On a personal note, SEGA's lightgun shooters provide one of the three integral pillars of my early gaming life. Gunblade holds a special place in my heart (along with id Software and the Amiga 600) since the impressive Model 2 graphics and enormous honking peripheral absolutely entranced my wide-eyed and impressionable youthful self. After undertaking pilgrimages to Southend's golden mile and SEGAWorld just to play it, I was forced to do without my beloved cabinet for years... until now. Note, therefore, that I am officially the best and worst authority to review this double pack- and will stalwartly maintain professional objective detachment after the following embarrassing outburst.
Right. The Arcade Hits Pack contains the full versions of Gunblade and L.A. Machineguns; with Wiimote functionality, widescreen support, a new ranking system, unlockable weapons and a score attack mode thrown in to bulk up the package. And that's it. It delivers exactly what it says on the box: two classic arcade hits and not much else. It's time to find out whether these two games have aged well enough to be worth a purchase after so many years.
Despite being developed on different arcade boards, both Gunblade NY and LA Machineguns conform to the same basic formula. Terrorists have invaded recognisable US landmarks (including New York, Las Vegas and Los Angeles, natch), and it's up to the player to bring the rain from a badass helicopter gun platform. The airborne perspective allows the rail camera to cinematically zoom around well known locations, swooping in to the ground level and pulling out into the high atmosphere for an unprecedented dynamic experience. The mounted machine guns are unbelievably powerful, creating enormous explosions with each bullet impact and tearing even armoured targets to shreds. They never need reloading, but enemies launch a constant stream of rockets that need to be gunned down before they connect. Big bosses and swarms of fast-moving enemy troops await- and the years still haven't dulled two of the finest and most fun arcade shooters ever made.
A lot of care and attention has clearly been leveraged into making the Arcade Hits Pack a breeze to control with the Wiimote. It's one of the most precise and solid cursors I've ever seen on the console, requiring only small and natural wrist movements to pour the hurt onto enemies and destroy incoming missiles. A satisfying rumble kicks in when you land shots on target, and civilians scream out from the Wiimote speakers if you accidentally clip them. Oddly, however, the cursor cannot travel into the sides of the screen when playing in a 16:9 aspect ratio- and to compensate, enemy missiles don't register when they connect with these areas. This may seem like a reasonable tradeoff, but some bosses and foes only fire missiles at the sides of the screen. As you'd imagine, this makes certain sections bewilderingly easy.
Unfortunately no amount of nostalgia for the franchises can disguise the fact that the visuals are absolutely horrendous. Gunblade is fifteen years old, and it's difficult to understand why even the pre-mission briefings and splash screens haven't received any attention whatsoever. Graphics are the least important part of my game experience, but I'd have expected at least a little polish around the (jaggy) edges in the decade and a half after their release. We've come a long way since Gunblade's primitive polygons wowed me back in the arcades.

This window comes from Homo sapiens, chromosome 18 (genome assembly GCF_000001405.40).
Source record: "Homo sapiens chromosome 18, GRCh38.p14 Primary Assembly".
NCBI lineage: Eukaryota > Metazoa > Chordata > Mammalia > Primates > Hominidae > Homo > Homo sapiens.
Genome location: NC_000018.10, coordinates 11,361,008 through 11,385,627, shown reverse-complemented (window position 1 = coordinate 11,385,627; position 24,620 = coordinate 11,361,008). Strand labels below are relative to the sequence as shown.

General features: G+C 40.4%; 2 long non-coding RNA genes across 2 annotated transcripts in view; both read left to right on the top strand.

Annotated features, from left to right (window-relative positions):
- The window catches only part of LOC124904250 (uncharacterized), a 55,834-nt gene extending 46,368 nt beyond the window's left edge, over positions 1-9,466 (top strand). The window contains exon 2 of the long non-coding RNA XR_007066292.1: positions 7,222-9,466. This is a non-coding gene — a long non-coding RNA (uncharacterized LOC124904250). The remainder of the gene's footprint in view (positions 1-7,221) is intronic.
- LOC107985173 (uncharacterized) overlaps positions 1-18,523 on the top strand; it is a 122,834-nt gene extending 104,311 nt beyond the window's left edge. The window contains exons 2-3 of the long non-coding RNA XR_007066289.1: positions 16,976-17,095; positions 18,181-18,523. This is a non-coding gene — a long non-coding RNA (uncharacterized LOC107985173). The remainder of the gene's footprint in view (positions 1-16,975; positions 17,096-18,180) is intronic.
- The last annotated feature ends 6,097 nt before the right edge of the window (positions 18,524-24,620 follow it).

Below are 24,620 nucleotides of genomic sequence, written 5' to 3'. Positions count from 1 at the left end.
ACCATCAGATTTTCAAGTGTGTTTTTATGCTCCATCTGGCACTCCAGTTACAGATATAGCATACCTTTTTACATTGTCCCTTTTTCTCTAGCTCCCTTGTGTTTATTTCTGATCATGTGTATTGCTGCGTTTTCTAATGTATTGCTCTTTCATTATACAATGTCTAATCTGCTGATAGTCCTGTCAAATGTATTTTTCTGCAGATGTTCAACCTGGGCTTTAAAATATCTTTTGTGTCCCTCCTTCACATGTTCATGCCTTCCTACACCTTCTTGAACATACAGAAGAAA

A new ranking system invisibly chunters along behind the scenes, totting up the cumulative scores from both games and occasionally rewarding the player with promotions and unlockable new fire modes. Rapid fire rate and heavier slow shots provides extra tactical options for dealing with bosses and incoming missiles. However, it's a shame that this feature isn't more visible and obtrusive in the game; as some challenges, in-game awards and metagame would have gone a long way to keeping players hooked for the long haul. What's more, infinite continues are unlocked from the very start, meaning that there's no drive to excel and win the win these upgrades with successive playthroughs. At least this streamlined approach provides the immediacy that some shooter ports simply fail to create. Here's looking at you, Ghost Squad.
Diehard arcade fans will enjoy playing through Gunblade and LA Machinguns countless times to hone their technique and score, but seven main stages and some token unlockables only deliver around an hour of play time. Luckily, the Arcade Hits Pack is making its debut at a bargain price and vendors are retailing at less than twenty quid across the board. This bundle would have been truly terrible value at a £40 RRP; but as it stands, it's well worth your time and money. You won't need much of either.
- Two fantastic shooters for one budget price
- Ranking system provides extra replayability and handy new fire modes
- Perfect balance between pinpoint precision and overwhelming power
- Rose-tinted spectacles be damned: these games are ugly
- Widescreen limitations make some boss fights trivial
- Seven levels and low completion time relegate it to a niche purchase
The Short Version: Two classic shooters, one low price. Flawless Wiimote control and ageless gameplay contrast with the dated graphics and lack of unlockables... so fans of hectic lightgun action should take advantage of this worthwhile package whilst newcomers to the genre should start with Sega's sublime House of the Dead: Overkill or Return. If you have fond memories of either title or the arcade experience in general, consider this an essential niche purchase that'll take you back to happier times.